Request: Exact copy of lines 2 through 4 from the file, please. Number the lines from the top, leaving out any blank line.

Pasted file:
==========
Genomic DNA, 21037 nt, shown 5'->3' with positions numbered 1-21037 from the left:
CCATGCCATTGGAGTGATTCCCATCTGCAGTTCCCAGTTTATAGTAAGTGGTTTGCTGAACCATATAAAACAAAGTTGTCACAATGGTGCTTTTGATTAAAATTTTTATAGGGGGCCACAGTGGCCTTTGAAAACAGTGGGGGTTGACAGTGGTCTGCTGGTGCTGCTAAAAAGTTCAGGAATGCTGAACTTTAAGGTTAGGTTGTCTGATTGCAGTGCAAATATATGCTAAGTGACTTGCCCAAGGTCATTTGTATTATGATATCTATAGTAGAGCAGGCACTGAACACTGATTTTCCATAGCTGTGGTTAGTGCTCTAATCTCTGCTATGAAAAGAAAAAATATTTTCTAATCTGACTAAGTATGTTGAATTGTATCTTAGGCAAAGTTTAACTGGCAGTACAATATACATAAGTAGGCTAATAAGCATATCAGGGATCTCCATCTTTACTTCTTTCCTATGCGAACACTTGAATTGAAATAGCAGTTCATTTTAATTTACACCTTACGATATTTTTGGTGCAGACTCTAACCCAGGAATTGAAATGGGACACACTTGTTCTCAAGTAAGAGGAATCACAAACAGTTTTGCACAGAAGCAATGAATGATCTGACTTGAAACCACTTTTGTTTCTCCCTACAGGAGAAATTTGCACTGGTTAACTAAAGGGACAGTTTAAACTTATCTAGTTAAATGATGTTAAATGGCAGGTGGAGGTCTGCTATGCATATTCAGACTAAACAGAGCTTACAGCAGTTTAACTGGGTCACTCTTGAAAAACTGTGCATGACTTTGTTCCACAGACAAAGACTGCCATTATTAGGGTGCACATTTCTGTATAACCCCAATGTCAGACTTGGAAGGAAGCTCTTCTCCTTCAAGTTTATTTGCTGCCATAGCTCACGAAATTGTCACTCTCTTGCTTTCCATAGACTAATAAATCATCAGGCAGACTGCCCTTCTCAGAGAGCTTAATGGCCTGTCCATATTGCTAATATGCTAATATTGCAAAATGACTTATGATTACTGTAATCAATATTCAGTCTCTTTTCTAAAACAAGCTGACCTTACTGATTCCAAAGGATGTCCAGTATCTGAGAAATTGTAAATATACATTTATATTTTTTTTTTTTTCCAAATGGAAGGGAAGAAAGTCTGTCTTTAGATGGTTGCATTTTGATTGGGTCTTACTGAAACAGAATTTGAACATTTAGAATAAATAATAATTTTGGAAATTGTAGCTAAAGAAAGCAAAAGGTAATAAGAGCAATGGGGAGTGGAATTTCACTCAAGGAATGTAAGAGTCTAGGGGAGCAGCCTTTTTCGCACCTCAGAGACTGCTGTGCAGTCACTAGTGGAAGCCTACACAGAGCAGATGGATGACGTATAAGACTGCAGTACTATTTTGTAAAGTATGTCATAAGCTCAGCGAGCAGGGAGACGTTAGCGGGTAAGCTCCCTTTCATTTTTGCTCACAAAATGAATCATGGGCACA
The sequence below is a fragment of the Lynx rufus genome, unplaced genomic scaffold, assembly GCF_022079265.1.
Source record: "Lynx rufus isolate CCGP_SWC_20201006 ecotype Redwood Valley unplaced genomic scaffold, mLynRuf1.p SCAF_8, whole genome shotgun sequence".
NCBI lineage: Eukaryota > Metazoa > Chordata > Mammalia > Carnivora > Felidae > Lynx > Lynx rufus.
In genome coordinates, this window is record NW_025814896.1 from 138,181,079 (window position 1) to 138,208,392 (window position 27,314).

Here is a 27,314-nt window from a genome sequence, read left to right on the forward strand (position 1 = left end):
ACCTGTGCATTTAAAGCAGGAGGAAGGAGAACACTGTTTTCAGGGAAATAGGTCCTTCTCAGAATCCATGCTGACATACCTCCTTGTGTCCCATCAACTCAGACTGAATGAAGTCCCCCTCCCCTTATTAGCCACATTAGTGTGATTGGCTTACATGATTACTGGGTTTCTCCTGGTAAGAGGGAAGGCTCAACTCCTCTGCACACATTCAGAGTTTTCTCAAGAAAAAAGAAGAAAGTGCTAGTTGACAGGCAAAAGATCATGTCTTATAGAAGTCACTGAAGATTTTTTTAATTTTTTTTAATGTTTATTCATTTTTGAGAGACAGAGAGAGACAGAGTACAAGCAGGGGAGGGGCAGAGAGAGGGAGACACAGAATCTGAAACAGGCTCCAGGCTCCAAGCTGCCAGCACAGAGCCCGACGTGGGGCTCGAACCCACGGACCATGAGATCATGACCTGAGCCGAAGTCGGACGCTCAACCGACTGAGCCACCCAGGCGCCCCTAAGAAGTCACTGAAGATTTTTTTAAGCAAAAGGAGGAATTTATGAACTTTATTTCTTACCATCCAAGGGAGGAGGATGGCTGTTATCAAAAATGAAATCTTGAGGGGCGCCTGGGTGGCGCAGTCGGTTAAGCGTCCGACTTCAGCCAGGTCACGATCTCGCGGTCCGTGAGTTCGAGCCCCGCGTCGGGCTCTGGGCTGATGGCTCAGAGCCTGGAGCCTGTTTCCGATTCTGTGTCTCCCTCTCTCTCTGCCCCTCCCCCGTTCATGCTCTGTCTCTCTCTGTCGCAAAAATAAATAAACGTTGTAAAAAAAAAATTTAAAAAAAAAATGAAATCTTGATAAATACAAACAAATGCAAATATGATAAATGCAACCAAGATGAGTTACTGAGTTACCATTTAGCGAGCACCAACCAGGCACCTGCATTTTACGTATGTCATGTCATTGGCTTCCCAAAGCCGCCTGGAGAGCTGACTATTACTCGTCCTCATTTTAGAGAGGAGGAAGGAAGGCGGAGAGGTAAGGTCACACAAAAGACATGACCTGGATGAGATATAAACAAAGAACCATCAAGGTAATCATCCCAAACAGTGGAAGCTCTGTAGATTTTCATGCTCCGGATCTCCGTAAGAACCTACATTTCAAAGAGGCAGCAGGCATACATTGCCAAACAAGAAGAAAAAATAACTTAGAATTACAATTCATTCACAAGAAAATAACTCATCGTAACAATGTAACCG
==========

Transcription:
CCATGCCATTGGAGTGATTCCCATCTGCAGTTCCCAGTTTATAGTAAGTGGTTTGCTGAACCATATAAAACAAAGTTGTCACAATGGTGCTTTTGATTAAAATTTTTATAGGGGGCCACAGTGGCCTTTGAAAACAGTGGGGGTTGACAGTGGTCTGCTGGTGCTGCTAAAAAGTTCAGGAATGCTGAACTTTAAGGTTAGGTTGTCTGATTGCAGTGCAAATATATGCTAAGTGACTTGCCCAAGGTCATTTGTATTATGATATCTATAGTAGAGCAGGCACTGAACACTGATTTTCCATAGCTGTGGTTAGTGCTCTAATCTCTGCTATGAAAAGAAAAAATATTTTCTAATCTGACTAAGTATGTTGAATTGTATCTTAGGCAAAGTTTAACTGGCAGTACAATATACATAAGTAGGCTAATAAGCATATCAGGGATCTCCATCTTTACTTCTTTCCTATGCGAACACTTGAATTGAAATAGCAGTTCATTTTAATTTACACCTTACGATATTTTTGGTGCAGACTCTAACCCAGGAATTGAAATGGGACACACTTGTTCTCAAGTAAGAGGAATCACAAACAGTTTTGCACAGAAGCAATGAATGATCTGACTTGAAACCACTTTTGTTTCTCCCTACAGGAGAAATTTGCACTGGTTAACTAAAGGGACAGTTTAAACTTATCTAGTTAAATGATGTTAAATGGCAGGTGGAGGTCTGCTATGCATATTCAGACTAAACAGAGCTTACAGCAGTTTAACTGGGTCACTCTTGAAAAACTGTGCATGACTTTGTTCCACAGACAAAGACTGCCATTATTAGGGTGCACATTTCTGTATAACCCCAATGTCAGACTTGGAAGGAAGCTCTTCTCCTTCAAGTTTATTTGCTGCCATAGCTCACGAAATTGTCACTCTCTTGCTTTCCATAGACTAATAAATCATCAGGCAGACTGCCCTTCTCAGAGAGCTTAATGGCCTGTCCATATTGCTAATATGCTAATATTGCAAAATGACTTATGATTACTGTAATCAATATTCAGTCTCTTTTCTAAAACAAGCTGACCTTACTGATTCCAAAGGATGTCCAGTATCTGAGAAATTGTAAATATACATTTATATTTTTTTTTTTTTCCAAATGGAAGGGAAGAAAGTCTGTCTTTAGATGGTTGCATTTTGATTGGGTCTTACTGAAACAGAATTTGAACATTTAGAATAAATAATAATTTTGGAAATTGTAGCTAAAGAAAGCAAAAGGTAATAAGAGCAATGGGGAGTGGAATTTCACTCAAGGAATGTAAGAGTCTAGGGGAGCAGCCTTTTTCGCACCTCAGAGACTGCTGTGCAGTCACTAGTGGAAGCCTACACAGAGCAGATGGATGACGTATAAGACTGCAGTACTATTTTGTAAAGTATGTCATAAGCTCAGCGAGCAGGGAGACGTTAGCGGGTAAGCTCCCTTTCATTTTTGCTCACAAAATGAATCATGGGCACA
The sequence below is a fragment of the Lynx rufus genome, unplaced genomic scaffold, assembly GCF_022079265.1.
Source record: "Lynx rufus isolate CCGP_SWC_20201006 ecotype Redwood Valley unplaced genomic scaffold, mLynRuf1.p SCAF_8, whole genome shotgun sequence".